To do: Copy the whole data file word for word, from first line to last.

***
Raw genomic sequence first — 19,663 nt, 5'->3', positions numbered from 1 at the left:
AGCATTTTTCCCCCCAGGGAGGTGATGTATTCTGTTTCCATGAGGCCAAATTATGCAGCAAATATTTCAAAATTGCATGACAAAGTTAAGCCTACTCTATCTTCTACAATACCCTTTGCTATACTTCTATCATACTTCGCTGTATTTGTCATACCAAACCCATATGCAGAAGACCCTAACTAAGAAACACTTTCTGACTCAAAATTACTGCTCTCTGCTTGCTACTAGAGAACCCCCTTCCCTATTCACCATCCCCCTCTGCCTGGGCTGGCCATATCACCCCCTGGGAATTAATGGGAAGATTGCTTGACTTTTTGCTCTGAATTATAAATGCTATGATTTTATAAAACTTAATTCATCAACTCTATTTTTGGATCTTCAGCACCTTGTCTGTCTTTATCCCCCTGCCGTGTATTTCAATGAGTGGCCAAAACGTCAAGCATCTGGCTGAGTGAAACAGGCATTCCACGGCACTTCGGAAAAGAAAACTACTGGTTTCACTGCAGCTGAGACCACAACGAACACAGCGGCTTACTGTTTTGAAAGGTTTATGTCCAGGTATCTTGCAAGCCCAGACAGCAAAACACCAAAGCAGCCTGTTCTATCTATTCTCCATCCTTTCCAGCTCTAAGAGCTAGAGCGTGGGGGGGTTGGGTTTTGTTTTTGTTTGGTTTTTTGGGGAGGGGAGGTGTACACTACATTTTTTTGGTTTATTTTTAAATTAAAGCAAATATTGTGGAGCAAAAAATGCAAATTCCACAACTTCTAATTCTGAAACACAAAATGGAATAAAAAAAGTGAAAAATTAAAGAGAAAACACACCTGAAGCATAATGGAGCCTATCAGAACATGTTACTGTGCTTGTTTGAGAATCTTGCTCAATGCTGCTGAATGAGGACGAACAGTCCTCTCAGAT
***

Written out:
Raw genomic sequence first — 19,663 nt, 5'->3', positions numbered from 1 at the left:
AGCATTTTTCCCCCCAGGGAGGTGATGTATTCTGTTTCCATGAGGCCAAATTATGCAGCAAATATTTCAAAATTGCATGACAAAGTTAAGCCTACTCTATCTTCTACAATACCCTTTGCTATACTTCTATCATACTTCGCTGTATTTGTCATACCAAACCCATATGCAGAAGACCCTAACTAAGAAACACTTTCTGACTCAAAATTACTGCTCTCTGCTTGCTACTAGAGAACCCCCTTCCCTATTCACCATCCCCCTCTGCCTGGGCTGGCCATATCACCCCCTGGGAATTAATGGGAAGATTGCTTGACTTTTTGCTCTGAATTATAAATGCTATGATTTTATAAAACTTAATTCATCAACTCTATTTTTGGATCTTCAGCACCTTGTCTGTCTTTATCCCCCTGCCGTGTATTTCAATGAGTGGCCAAAACGTCAAGCATCTGGCTGAGTGAAACAGGCATTCCACGGCACTTCGGAAAAGAAAACTACTGGTTTCACTGCAGCTGAGACCACAACGAACACAGCGGCTTACTGTTTTGAAAGGTTTATGTCCAGGTATCTTGCAAGCCCAGACAGCAAAACACCAAAGCAGCCTGTTCTATCTATTCTCCATCCTTTCCAGCTCTAAGAGCTAGAGCGTGGGGGGGTTGGGTTTTGTTTTTGTTTGGTTTTTTGGGGAGGGGAGGTGTACACTACATTTTTTTGGTTTATTTTTAAATTAAAGCAAATATTGTGGAGCAAAAAATGCAAATTCCACAACTTCTAATTCTGAAACACAAAATGGAATAAAAAAAGTGAAAAATTAAAGAGAAAACACACCTGAAGCATAATGGAGCCTATCAGAACATGTTACTGTGCTTGTTTGAGAATCTTGCTCAATGCTGCTGAATGAGGACGAACAGTCCTCTCAGAT